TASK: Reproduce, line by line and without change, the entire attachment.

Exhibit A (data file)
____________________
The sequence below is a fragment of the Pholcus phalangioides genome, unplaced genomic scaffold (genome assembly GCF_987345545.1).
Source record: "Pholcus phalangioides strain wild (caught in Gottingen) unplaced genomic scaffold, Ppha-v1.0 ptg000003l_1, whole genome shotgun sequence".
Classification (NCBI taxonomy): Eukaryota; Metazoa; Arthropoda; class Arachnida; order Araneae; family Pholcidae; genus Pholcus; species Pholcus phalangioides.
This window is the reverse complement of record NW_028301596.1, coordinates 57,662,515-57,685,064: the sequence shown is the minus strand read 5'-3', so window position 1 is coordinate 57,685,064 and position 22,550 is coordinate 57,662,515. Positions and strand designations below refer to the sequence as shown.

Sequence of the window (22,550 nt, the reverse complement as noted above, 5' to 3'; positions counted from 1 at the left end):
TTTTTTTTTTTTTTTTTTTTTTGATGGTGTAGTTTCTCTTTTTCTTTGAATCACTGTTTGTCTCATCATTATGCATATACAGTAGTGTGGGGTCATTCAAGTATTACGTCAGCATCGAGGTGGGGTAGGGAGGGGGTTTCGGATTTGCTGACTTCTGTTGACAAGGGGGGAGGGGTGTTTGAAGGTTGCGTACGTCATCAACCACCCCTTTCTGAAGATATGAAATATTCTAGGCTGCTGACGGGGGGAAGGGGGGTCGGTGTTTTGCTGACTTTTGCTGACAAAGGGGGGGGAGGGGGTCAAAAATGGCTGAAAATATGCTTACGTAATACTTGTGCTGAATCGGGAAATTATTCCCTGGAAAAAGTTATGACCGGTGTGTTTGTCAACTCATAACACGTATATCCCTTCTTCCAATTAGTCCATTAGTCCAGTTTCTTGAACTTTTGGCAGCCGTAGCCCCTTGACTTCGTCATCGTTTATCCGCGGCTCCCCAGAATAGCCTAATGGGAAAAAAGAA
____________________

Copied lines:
The sequence below is a fragment of the Pholcus phalangioides genome, unplaced genomic scaffold (genome assembly GCF_987345545.1).
Source record: "Pholcus phalangioides strain wild (caught in Gottingen) unplaced genomic scaffold, Ppha-v1.0 ptg000003l_1, whole genome shotgun sequence".
Classification (NCBI taxonomy): Eukaryota; Metazoa; Arthropoda; class Arachnida; order Araneae; family Pholcidae; genus Pholcus; species Pholcus phalangioides.
This window is the reverse complement of record NW_028301596.1, coordinates 57,662,515-57,685,064: the sequence shown is the minus strand read 5'-3', so window position 1 is coordinate 57,685,064 and position 22,550 is coordinate 57,662,515. Positions and strand designations below refer to the sequence as shown.

Sequence of the window (22,550 nt, the reverse complement as noted above, 5' to 3'; positions counted from 1 at the left end):
TTTTTTTTTTTTTTTTTTTTTTGATGGTGTAGTTTCTCTTTTTCTTTGAATCACTGTTTGTCTCATCATTATGCATATACAGTAGTGTGGGGTCATTCAAGTATTACGTCAGCATCGAGGTGGGGTAGGGAGGGGGTTTCGGATTTGCTGACTTCTGTTGACAAGGGGGGAGGGGTGTTTGAAGGTTGCGTACGTCATCAACCACCCCTTTCTGAAGATATGAAATATTCTAGGCTGCTGACGGGGGGAAGGGGGGTCGGTGTTTTGCTGACTTTTGCTGACAAAGGGGGGGGAGGGGGTCAAAAATGGCTGAAAATATGCTTACGTAATACTTGTGCTGAATCGGGAAATTATTCCCTGGAAAAAGTTATGACCGGTGTGTTTGTCAACTCATAACACGTATATCCCTTCTTCCAATTAGTCCATTAGTCCAGTTTCTTGAACTTTTGGCAGCCGTAGCCCCTTGACTTCGTCATCGTTTATCCGCGGCTCCCCAGAATAGCCTAATGGGAAAAAAGAA